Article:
There Will Be "Death Panels" but They Have Nothing to Do with Advance Care Planning
In yesterday's New York Times, distinguished health economist Uwe Reinhardt accurately distinguishes the movement toward greater cost control and the proposed Medicare reimbursement for advance care planning.
Re H.R. 3200 sec. 1233: "The thrust of . . . the Senate bill and of Section 1233 of the House bill, was to enhance the probability that the end-of-life care actually received by a person should conform to his or her own preferences, rather than either the physician’s or the government’s preferences."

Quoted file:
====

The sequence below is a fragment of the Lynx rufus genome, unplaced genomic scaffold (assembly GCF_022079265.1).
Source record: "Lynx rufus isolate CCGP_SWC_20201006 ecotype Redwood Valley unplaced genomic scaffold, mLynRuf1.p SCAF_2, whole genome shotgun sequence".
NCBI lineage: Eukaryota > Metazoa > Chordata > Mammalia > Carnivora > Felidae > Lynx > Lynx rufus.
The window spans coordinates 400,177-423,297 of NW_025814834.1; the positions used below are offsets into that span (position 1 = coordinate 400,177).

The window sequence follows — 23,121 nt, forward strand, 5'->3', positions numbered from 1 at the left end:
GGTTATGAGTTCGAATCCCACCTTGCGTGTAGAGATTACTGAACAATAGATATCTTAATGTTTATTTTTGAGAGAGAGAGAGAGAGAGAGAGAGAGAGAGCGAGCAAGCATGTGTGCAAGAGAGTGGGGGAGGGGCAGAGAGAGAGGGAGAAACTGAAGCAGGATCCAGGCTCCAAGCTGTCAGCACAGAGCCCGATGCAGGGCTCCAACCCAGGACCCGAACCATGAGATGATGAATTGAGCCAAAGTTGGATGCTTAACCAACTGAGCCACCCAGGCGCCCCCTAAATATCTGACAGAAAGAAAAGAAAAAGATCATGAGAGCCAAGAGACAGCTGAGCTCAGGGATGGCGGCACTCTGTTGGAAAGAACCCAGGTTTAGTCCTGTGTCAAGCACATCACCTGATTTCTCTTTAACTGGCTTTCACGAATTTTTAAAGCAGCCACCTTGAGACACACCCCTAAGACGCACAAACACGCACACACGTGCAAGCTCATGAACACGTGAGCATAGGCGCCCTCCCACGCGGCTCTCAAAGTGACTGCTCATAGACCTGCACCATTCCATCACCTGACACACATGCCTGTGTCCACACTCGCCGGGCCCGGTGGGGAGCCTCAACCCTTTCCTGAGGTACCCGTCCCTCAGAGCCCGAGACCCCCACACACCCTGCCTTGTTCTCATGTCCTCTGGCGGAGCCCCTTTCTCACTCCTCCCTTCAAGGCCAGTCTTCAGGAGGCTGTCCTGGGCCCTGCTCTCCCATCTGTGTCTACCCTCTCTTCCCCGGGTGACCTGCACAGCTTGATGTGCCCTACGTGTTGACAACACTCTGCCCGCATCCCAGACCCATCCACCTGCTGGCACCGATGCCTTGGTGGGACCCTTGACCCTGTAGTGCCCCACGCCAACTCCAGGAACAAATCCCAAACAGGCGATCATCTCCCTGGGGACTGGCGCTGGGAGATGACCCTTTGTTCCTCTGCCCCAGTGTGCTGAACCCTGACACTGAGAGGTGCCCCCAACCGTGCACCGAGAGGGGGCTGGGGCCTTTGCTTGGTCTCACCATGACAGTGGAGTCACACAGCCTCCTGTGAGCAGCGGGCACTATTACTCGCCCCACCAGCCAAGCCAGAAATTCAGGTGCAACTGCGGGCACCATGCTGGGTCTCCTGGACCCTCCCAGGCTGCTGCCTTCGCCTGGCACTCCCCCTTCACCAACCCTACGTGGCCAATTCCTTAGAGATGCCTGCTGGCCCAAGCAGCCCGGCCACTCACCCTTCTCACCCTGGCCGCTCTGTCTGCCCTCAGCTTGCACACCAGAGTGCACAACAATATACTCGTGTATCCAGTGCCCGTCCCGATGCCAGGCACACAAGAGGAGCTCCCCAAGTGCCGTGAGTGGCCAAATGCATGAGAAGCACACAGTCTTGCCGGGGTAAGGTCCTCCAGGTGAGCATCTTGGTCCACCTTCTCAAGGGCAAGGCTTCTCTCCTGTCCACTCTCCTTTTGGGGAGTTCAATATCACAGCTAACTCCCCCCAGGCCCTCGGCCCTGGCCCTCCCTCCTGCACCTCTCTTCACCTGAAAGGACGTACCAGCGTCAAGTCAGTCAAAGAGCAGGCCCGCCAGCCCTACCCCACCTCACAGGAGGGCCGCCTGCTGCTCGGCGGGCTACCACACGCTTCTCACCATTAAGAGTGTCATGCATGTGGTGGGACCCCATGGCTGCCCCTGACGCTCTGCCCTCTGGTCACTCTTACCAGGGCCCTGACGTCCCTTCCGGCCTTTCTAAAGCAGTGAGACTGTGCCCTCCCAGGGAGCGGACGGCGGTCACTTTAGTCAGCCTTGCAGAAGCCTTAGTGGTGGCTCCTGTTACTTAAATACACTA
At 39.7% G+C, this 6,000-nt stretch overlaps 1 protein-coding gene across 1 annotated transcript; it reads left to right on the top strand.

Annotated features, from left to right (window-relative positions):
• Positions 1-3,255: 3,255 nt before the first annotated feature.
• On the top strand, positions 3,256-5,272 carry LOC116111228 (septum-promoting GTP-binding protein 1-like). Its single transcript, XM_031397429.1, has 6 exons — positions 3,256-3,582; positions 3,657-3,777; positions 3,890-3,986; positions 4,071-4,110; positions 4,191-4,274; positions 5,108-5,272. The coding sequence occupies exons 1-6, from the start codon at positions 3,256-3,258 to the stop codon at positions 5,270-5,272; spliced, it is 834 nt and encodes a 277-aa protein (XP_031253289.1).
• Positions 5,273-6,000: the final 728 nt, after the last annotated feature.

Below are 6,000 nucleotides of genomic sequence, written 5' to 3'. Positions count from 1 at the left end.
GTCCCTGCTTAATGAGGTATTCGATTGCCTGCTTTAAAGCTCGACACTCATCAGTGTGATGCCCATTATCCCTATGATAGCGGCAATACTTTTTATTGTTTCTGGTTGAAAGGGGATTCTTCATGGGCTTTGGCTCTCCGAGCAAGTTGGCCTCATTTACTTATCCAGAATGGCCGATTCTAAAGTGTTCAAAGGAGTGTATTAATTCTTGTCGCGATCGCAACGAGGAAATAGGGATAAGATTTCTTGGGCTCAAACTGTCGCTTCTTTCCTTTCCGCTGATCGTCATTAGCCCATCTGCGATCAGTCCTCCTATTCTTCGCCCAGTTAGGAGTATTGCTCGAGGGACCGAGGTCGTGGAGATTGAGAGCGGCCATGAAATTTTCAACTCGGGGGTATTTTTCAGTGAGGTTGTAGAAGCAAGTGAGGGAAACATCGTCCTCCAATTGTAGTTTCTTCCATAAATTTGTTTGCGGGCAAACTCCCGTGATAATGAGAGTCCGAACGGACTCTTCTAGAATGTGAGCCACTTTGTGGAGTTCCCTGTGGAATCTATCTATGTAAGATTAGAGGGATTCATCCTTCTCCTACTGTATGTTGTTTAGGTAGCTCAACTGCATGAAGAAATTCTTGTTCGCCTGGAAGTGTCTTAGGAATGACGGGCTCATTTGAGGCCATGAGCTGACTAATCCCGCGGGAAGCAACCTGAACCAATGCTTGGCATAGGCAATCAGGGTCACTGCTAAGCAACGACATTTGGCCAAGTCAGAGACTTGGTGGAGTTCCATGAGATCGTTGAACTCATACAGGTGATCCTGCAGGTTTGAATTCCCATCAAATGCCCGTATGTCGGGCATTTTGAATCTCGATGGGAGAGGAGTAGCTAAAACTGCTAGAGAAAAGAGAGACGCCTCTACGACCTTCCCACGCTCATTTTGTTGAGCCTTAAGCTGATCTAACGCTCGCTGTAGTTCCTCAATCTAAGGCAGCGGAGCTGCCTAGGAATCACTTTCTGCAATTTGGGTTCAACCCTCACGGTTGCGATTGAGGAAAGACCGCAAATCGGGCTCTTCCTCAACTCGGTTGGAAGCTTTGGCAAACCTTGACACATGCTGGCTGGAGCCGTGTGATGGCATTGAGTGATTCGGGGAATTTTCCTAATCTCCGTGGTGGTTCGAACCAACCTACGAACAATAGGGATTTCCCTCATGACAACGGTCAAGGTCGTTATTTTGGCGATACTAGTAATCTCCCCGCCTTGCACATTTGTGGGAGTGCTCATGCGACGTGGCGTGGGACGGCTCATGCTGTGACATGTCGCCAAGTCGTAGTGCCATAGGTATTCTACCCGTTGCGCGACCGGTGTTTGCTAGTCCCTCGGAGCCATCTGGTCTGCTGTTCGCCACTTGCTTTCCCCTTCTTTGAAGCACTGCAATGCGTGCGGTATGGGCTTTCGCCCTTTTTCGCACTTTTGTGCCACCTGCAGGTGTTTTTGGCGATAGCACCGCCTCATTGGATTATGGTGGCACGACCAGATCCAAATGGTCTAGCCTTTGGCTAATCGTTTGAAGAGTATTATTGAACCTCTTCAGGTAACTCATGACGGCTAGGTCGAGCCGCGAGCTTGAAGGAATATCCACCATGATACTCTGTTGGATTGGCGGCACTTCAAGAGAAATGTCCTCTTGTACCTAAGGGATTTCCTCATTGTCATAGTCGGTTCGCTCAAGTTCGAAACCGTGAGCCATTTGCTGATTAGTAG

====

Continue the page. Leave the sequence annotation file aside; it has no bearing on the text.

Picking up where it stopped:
Re Rationing: "As health spending grows, year after year, roughly twice as fast as the payroll that supports private health spending in this country, Americans sooner or later will have to confront the hard questions about access to expensive treatments . . . ."
There are already death panels--private insurance, Medicare, Medicaid, and the Veterans Administration all face daily the issue that within the arena of health care there are unlimited demands for services and treatments, but only finite resources to meet them.
The messy and honest-as-I-can-be-truth: There is not a good way to deal with this issue.